Here's a roundup of the week's top drone news: the military, commercial, non-profit, and recreational applications of unmanned aircraft.
Whale Stress Testers
Want to see if a whale is stressed? Just fly a drone over it! Students from Olin College of Engineering are doing just that, using a drone to collect whale snot as it's blown out of its blowhole. Whale snot contains health indicators about the whale, much like how blood tests reveal information about the inner state of a human.
The best part of this snot-hunting drone story? To test it, the drone first had to get snythetic snot from a fake whale. The Boston Globe reports:
A team from Olin and the Gloucester-based whale conservation nonprofit Ocean Alliance spent the summer gathering data they hope will help them earn a federal permit to monitor whales with their robot. In the Gulf of Mexico, they tested their drone’s ability to harvest pseudo-snot, ejected from a fake whale: an inflatable catamaran fitted with an array of sensors that measured what a real whale would feel and hear when it was being followed by a drone, a small helicopter with four rotors that is bigger than a shoebox but smaller than a minifridge.
Aerial Rat Race
Losing a pet is a sad day for a child. Two Dutch inventors decided that the best way to help a 13-year-old grieve for his dead pet rat was turning that rat into the body of a drone. The rat drone won't get lonely, though. These same inventors also taxidermied a cat into a drone, making this the grimmest, most cyberpunk reboot of Tom and Jerry possible.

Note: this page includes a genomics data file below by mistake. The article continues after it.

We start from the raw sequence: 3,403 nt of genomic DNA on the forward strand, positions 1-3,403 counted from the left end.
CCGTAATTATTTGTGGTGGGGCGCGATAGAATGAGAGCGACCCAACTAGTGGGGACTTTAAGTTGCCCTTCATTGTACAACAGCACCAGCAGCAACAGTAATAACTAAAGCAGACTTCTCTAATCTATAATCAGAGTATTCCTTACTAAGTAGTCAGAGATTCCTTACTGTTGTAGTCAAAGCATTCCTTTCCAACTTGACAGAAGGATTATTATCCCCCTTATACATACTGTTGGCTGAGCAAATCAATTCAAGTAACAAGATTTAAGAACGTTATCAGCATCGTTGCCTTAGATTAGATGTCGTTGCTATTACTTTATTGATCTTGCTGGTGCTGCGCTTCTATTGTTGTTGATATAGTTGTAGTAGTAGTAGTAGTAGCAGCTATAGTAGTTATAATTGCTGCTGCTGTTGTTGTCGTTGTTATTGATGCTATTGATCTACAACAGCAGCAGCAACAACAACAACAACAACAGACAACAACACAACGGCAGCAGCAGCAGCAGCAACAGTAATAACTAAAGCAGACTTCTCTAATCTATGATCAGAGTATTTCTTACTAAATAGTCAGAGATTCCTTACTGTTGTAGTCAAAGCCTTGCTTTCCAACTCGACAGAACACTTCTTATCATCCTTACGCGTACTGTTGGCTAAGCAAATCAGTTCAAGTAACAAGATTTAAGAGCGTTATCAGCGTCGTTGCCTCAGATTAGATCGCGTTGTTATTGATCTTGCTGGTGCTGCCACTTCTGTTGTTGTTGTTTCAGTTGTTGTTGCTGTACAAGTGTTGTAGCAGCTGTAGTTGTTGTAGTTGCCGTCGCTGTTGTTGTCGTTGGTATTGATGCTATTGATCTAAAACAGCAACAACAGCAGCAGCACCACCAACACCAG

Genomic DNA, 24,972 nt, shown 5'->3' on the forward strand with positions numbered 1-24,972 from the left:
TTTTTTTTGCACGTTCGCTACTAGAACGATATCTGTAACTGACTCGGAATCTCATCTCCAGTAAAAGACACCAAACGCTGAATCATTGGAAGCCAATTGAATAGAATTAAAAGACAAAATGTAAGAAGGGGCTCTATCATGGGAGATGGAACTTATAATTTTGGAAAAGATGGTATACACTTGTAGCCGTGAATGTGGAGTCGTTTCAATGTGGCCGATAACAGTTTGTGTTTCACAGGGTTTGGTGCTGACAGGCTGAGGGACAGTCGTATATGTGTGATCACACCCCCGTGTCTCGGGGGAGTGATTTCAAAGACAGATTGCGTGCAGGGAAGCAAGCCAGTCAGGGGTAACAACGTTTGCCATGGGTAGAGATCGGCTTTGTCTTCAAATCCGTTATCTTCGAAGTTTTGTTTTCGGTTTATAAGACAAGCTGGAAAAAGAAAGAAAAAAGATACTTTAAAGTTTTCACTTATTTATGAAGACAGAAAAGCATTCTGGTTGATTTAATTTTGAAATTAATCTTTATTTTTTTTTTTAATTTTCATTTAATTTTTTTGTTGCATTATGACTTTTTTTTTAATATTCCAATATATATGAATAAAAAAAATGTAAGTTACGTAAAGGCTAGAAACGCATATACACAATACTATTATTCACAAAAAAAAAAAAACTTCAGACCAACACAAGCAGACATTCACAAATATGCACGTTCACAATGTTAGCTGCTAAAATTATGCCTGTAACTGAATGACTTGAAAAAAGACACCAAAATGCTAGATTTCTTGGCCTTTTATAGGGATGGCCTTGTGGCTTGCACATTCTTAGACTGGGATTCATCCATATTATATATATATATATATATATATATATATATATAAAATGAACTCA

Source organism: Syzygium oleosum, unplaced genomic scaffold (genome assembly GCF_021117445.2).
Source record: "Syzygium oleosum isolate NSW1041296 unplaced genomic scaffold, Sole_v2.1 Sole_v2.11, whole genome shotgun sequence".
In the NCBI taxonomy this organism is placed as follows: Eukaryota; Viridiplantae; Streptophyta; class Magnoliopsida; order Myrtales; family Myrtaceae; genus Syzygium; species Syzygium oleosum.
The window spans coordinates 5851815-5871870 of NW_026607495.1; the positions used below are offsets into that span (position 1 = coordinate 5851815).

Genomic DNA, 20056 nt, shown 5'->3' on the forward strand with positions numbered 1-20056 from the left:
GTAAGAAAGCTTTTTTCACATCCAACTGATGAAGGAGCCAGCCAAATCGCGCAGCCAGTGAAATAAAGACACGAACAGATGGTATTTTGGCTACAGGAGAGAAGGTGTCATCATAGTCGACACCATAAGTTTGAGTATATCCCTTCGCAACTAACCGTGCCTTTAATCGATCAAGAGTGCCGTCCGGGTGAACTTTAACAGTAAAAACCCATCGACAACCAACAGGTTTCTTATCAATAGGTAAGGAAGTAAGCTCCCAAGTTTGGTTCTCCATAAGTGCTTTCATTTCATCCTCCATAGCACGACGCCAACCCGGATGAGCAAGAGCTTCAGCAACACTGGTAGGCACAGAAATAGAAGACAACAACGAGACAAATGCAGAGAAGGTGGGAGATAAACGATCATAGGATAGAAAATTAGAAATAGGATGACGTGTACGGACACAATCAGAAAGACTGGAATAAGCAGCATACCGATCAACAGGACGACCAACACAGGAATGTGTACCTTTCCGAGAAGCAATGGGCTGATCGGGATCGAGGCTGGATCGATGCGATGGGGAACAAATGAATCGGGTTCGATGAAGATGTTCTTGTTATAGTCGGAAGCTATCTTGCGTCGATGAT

The Center For The Study Of The Drone at Bard College published a primer on drones. It's longer and more comprehensive than most introductory pieces and includes sections on drone strategy, drones in culture, and drone art. It also addresses many of the ethical issues involved with drones, including war and privacy.
In the Netherlands, cellphone giant T-Mobile is partnering with dronemaker Aerialtronics to test drones as cellphone tower inspectors. T-Mobile will use Altura drones, which are quadcopters with cameras attached underneath, to inspect the cellphone towers at the Galgenwaard soccer stadium in Utretch. Drones are an ideal choice for work like this, because they can easily fly to the tops of towers for visual checkups, while human inspectors stay safely on the ground.
Amazon is more know for testing delivery drones than they are for delivering drones, but a change in their virtual store layout might change that. Amazon consolidated their various drones for sale into a special drone section of the store, with buying guides and videos available for consumers to select their ideal flying robot.
Forty-one law professors signed a letter by California Assemblyman Jeff Gorell (R-Camarillo), Steven Bradford (D-Gardena), Bill Quirk (D-Hayward) supporting Assembly Bill 1327, which calls for restricting police drone use. Specifically, the bill requires police obtain warrants before using drones in many instances, with exceptions mostly for "emergency situations if there is an imminent threat to life or of great bodily harm." The bill sets out strong privacy protections for the public, and it notes that unmanned aircraft systems are drones, which is helpful reminder for some California police departments.
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